The central interest of research in the Action Lab is the acquisition and control of goal-directed human movements. What organizational principles are at work in movement coordination? What principles guide the acquisition of novel skills? Specifically, our research focuses on the acquisition of novel perceptual-motor skills and on the manipulation of complex objects. The theoretical framework that pervades our studies interprets the actor as a dynamical system, which is high-dimensional, nonlinear, and capable of producing coordinated and adaptive actions. Our research pursues a three-pronged research strategy consisting of:

  1. an empirical component with behavioral experiments on human subjects using virtual environments,
  2. theoretical work which develops mathematical models of the behavioral task using dynamical systems, and
  3. brain imaging and stimulation studies that investigate the cerebral activity accompanying coordinated actions.

More recently, we have extended these experimental paradigms to individuals with neurological disorders such as dystonia and autism and to the elderly.

Our research is supported by the National Institutes of Health (R01-HD087089, R01-HD081346, R21-DC013095) and the National Science Foundation (NSF-EAGER 1548514).

Action Lab News

August 2016

On August 26, we held our annual Lab Advance 2016, a joint workshop between the Newman Lab at MIT (Neville Hogan) and our Action Lab. 13 students from the 2 labs presented their research. The schedule can be viewed here

July 2016

Dena Guo received the Schaefer fellowship from the Department of Biology to support her research Coop in the Action Lab, July - December 2016.

June 2016

Meghan Huber successfully defended her dissertation: Assessing and enhancing complex motor skill learning in virtual environments: basic insights for rehabilitation. Pictures can be viewed here (1 2 3 4).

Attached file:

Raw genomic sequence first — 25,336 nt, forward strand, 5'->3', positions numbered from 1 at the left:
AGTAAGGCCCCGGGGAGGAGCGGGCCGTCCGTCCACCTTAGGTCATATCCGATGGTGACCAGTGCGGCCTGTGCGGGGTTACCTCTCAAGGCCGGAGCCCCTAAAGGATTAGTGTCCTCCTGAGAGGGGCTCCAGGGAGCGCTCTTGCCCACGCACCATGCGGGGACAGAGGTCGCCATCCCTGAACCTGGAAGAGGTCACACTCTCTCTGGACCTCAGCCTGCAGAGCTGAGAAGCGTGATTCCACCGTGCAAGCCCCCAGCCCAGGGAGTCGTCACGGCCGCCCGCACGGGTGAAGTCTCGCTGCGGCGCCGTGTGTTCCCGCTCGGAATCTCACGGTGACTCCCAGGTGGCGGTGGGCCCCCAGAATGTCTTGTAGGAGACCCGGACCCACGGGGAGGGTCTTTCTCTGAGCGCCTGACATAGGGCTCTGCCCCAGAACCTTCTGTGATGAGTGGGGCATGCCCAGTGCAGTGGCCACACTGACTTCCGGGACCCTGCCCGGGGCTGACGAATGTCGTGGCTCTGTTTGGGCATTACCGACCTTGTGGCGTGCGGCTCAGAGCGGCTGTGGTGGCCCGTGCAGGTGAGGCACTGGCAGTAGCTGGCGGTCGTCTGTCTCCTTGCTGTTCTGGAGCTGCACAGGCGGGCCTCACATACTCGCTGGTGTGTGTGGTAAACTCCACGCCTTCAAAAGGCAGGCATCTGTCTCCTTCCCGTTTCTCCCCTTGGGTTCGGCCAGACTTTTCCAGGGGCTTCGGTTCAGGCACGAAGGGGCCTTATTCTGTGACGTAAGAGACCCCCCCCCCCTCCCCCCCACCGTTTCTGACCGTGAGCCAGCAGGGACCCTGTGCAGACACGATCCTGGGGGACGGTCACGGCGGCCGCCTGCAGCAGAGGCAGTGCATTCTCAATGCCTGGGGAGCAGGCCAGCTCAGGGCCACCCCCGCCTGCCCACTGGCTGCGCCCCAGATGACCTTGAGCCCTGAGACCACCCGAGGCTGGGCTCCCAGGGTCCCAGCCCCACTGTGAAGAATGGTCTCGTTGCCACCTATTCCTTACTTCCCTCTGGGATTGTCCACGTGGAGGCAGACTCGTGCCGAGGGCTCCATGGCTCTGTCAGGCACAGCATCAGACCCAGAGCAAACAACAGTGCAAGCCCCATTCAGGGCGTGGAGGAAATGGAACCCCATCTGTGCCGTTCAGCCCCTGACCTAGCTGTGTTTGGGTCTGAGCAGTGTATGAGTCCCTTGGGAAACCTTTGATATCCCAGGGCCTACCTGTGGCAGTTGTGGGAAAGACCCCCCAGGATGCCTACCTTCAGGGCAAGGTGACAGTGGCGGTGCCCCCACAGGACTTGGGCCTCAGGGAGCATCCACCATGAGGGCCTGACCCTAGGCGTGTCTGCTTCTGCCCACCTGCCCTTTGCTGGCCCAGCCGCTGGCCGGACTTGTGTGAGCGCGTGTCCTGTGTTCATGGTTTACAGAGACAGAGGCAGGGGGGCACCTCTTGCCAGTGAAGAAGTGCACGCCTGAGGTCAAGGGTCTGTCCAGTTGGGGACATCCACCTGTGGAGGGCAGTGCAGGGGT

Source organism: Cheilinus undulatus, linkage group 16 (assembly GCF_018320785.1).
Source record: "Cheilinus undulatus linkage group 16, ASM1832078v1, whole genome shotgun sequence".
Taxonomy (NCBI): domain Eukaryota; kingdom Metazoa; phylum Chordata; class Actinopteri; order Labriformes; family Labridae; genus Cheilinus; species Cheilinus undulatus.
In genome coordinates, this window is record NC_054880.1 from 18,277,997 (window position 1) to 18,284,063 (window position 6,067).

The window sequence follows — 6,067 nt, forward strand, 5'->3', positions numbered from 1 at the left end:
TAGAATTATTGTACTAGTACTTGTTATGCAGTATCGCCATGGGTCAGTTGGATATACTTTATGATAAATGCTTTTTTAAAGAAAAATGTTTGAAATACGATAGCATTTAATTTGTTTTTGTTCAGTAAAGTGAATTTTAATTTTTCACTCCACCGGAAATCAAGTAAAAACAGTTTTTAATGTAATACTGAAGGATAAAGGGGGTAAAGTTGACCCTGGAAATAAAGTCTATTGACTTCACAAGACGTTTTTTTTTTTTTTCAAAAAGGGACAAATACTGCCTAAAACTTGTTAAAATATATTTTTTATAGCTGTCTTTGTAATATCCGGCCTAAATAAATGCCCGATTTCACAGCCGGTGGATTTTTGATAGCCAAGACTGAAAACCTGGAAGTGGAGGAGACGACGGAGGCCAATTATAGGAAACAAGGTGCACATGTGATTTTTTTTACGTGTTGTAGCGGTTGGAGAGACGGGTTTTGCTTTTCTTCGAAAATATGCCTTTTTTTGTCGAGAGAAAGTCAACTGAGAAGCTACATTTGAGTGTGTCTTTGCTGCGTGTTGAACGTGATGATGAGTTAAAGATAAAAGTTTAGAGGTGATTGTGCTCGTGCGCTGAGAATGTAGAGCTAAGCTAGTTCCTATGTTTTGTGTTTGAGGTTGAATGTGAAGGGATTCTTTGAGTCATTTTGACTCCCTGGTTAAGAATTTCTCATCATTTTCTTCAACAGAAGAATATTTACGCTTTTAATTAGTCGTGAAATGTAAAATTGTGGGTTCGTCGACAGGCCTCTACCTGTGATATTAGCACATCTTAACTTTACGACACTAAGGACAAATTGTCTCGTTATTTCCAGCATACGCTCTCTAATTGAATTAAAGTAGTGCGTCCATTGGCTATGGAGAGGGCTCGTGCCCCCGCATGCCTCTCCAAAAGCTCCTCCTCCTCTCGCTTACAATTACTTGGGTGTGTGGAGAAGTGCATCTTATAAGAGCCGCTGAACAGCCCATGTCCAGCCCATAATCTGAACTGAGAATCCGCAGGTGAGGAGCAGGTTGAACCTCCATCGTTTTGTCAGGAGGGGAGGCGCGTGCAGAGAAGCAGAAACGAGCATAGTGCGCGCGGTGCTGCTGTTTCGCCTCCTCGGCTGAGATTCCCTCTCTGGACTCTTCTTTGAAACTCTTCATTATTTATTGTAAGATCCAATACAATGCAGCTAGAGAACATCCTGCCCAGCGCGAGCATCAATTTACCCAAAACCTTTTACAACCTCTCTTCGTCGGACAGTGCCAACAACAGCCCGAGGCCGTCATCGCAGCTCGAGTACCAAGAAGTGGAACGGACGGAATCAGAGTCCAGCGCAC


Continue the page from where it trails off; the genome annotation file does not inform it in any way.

December 2015

Dena Guo won an Undergraduate Research and Creative Endeavors Award from Northeastern University for her project “Timing Accuracy in a Throwing Task”.

December 2015

Meghan Huber received a Graduate Thesis/Dissertation Research Grant from Northeastern University for her project “Falling into a Rhythm – The Emergence of Periodicity in Discrete Motor Actions”.

December 2015

Dena Guo won a Lawrence Research Fellowship for her project “Human Timing Accuracy in a Throwing Task”.

August 2015

Dena Guo won a Senior Thesis Scholarship from the Museum of Science, Boston, to conduct and display her research in the Living Laboratory in the museum throughout fall and spring 2015/2016. The title is: Pitchers and pianists: Timing in discrete and rhythmic motor skills.

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Selected Recent Publications

  1. Nasseroleslami, B., Hasson, C.J., & Sternad, D. (2014). Rhythmic manupulation of objects with complex dynamics: Predictability over chaos. PLoS Computational Biology, 10(10),e1003900.
  2. Park, S.-W., Dijkstra, T.M.H., & Sternad, D. (2013). Learning to never forget - time scales and specificity of long-term memory of a motor skill. Frontiers in Computational Neuroscience, 7:111.
  3. Sternad,D., Abe, M.O., Hu, X., & Muller, H. (2011). Neuromotor noise, error tolerance and velocity- dependent costs in skilled performance. PLoS Computational Biology, 7(9), e1002159.
  4. Sternad, D., Park, S.-W., Muller, H., & Hogan, N. (2010). Coordinate dependence of variability analysis. PLoS Computational Biology, 6(4), e1000751.

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